I am now at the stage of my trip where I summon up the energy to pore through the sixteen hundred or so photographs that I took, to see which of them are worth keeping, and then, laboriously, begin the editing process; I also try to pick up the various roles I inhabit in my life here, and see how they feel. Landing back in San Francisco on a Friday meant that I had a mostly unscheduled weekend to try to correct my sense of time and adjust my sleep, and renew a sense of forward momentum after the disruptions of travel.
Last year’s few days in Sagres were so restorative that I had it in mind to do something similar this time. Beach time was involved again, only a different coast – the Costa de Luz in south-western Spain. Lying on the sand on Tuesday afternoon and watching a spectacular Atlantic sunset, thirty-six hours after running along the Thames on Monday morning, I reflected that there had been eighteen months of planning to get to that point – not to mention twenty years of memories.
In 1999 I had visited a friend who had escaped London and gone to Seville, with a boyfriend who her parents disapproved of (I think for his relative youth more than anything else, as I thought he was a nice chap). We had taken a road trip down to Tarifa, and then stayed a couple of nights on the coast. How did we find such a place in those days? I don’t really remember. We rented rooms in a farmhouse, probably just by asking, a few blocks back from the sea, and I mainly recall the long expanse of gorgeous beach, where people seemed to be entirely relaxed and happy, and where it was warm enough to stay out late into the evening.
Eighteen months ago, Nancy was driving me back from Green Gulch where we had attended the shuso ceremony (which I don’t seem to have written about here), and confiding her plans to take a break from her work and Zen Center to go to Seville, where she had lived earlier in her life. When I heard that she had equally fond memories of the same stretch of coastline, I said I would come and visit.
And so it was that she picked me up at the airport in Seville on Monday afternoon. There were some potential hitches: the friend’s place that she had planned for us to stay at was not available, and when we went to pick up the rental car, she had not thought to bring her passport, so, after a call or two, the booking was modified to be in my name, with my passport and credit card – even though she was going to be keeping it for longer than my stay.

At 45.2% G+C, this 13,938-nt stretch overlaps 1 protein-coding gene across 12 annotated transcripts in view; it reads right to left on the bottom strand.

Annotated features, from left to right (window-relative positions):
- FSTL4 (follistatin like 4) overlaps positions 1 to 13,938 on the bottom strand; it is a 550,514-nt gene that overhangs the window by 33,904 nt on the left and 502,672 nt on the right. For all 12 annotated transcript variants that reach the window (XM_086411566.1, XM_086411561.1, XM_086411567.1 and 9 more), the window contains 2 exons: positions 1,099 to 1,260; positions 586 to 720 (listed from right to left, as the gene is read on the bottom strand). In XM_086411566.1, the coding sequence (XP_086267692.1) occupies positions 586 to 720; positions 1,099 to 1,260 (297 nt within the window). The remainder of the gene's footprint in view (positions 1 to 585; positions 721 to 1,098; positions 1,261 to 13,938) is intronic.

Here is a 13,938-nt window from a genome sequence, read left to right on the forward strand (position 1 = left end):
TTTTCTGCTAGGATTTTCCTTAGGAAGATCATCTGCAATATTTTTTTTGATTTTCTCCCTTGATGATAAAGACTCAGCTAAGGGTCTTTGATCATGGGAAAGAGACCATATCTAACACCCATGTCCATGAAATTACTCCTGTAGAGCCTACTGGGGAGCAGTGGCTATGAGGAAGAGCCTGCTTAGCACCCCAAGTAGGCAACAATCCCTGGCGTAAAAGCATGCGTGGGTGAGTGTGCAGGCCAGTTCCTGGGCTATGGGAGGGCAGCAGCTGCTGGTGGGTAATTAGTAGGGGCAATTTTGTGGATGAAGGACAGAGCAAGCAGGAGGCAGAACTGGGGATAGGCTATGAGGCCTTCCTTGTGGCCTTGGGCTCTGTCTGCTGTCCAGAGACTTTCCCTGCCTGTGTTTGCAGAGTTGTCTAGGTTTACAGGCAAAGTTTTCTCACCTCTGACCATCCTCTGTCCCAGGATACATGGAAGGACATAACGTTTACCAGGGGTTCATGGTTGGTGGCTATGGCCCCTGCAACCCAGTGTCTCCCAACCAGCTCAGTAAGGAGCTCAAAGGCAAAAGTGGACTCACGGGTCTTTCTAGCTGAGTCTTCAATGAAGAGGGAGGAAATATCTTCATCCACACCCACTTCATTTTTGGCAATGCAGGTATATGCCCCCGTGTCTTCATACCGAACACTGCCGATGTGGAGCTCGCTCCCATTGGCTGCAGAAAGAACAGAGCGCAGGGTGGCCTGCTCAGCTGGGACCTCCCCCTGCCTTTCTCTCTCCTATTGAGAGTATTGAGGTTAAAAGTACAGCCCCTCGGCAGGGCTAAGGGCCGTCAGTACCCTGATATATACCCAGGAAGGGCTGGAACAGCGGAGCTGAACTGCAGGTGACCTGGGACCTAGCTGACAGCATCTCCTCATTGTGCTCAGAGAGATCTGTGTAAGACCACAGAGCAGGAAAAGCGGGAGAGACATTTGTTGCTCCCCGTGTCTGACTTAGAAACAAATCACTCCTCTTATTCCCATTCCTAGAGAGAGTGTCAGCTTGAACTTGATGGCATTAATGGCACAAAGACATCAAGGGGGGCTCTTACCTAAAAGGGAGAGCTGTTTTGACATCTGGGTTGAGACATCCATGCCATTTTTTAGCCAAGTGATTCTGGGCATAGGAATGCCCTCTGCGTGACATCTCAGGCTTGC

Once those hurdles were navigated, we had a splendid time. She had been staying at an apartment in the city for a few weeks already, with her college-bound daughter and friend with her as well for most of that time. It turned out that Barbara, who is based in Berlin, but whom both of us know from her visits to Tassajara and Green Gulch was also in town with her eighty-one year old sister (when I mentioned this to Bev in Glastonbury, she told me that she and Barbara had shared a cabin in 2003), and so we had an evening of tapas and small glasses of beer, continuing long past my usual bedtime…
The following morning we left the city, having secured rooms at a hostal that Nancy remembered and had called ahead to. We were the only guests, and we arrived on the day when the place was closed, but the owner handed us the keys before she went to pick her daughter up from school.
We spent much of the next forty-eight hours on the beach, even though, by local standards, it wasn’t necessarily beach weather. There were also incredibly high tides, with the new moon, that left lagoons and powerful streams running across the plentiful sand. On Tuesday afternoon, after a quick dip and some lunch, we walked a long way south to find the best spots, which is more or less where I remember being, though I was somewhat hazy on the details, and then we drove a little further along the next day to spend the bulk of the day by the water, although it clouded over and started to spot with rain by the end of the afternoon, which encouraged us to go back to clean up before having a wonderful dinner in the little hill town inland from where we were, Vejer de la Frontera.
On Wednesday morning, still completely dark at seven, I tried running along the beach. Since the way north looked rather uncertain between the inland water and the ocean (even though I was fairly sure the tide was still going out), I retraced our steps from the previous afternoon, navigating the shifting slopes and textures, unsure of how deep and fast the water on the beach might be flowing. When I got past where the streetlights ended, it felt even more trippy. There was just the quick-slow-slow sweep of the light house at Cape Trafalgar (a name more steeped in history than actual geography as far as I was concerned) to orient myself by. Even after forty minutes or so of running, there was barely a glimmer of light, beyond the orange-purple glow of the streetlights.
On Thursday I began the long journey back – thirty-six hours from a view of the beach to the welcome sunshine of San Francisco. There were trains and tubes and buses on the way back to London and my sister’s house (which was all fine except for several delays with Ryanair), and then the long flight west; I spent more time than usual staring out of the window – at Greenland, and then the astounding landscape of Oregon and California. From one home to another.
The view from the apartment in Seville, evening and morning light.
A very high tide on the beach.
Horses were a regular sight on the beach.
There were many surfers, but not much surf. A glorious sunset, however.
Views from the roof of the hostal at different times.
A glimpse of Greenland from the plane.
The salt flats of the South Bay.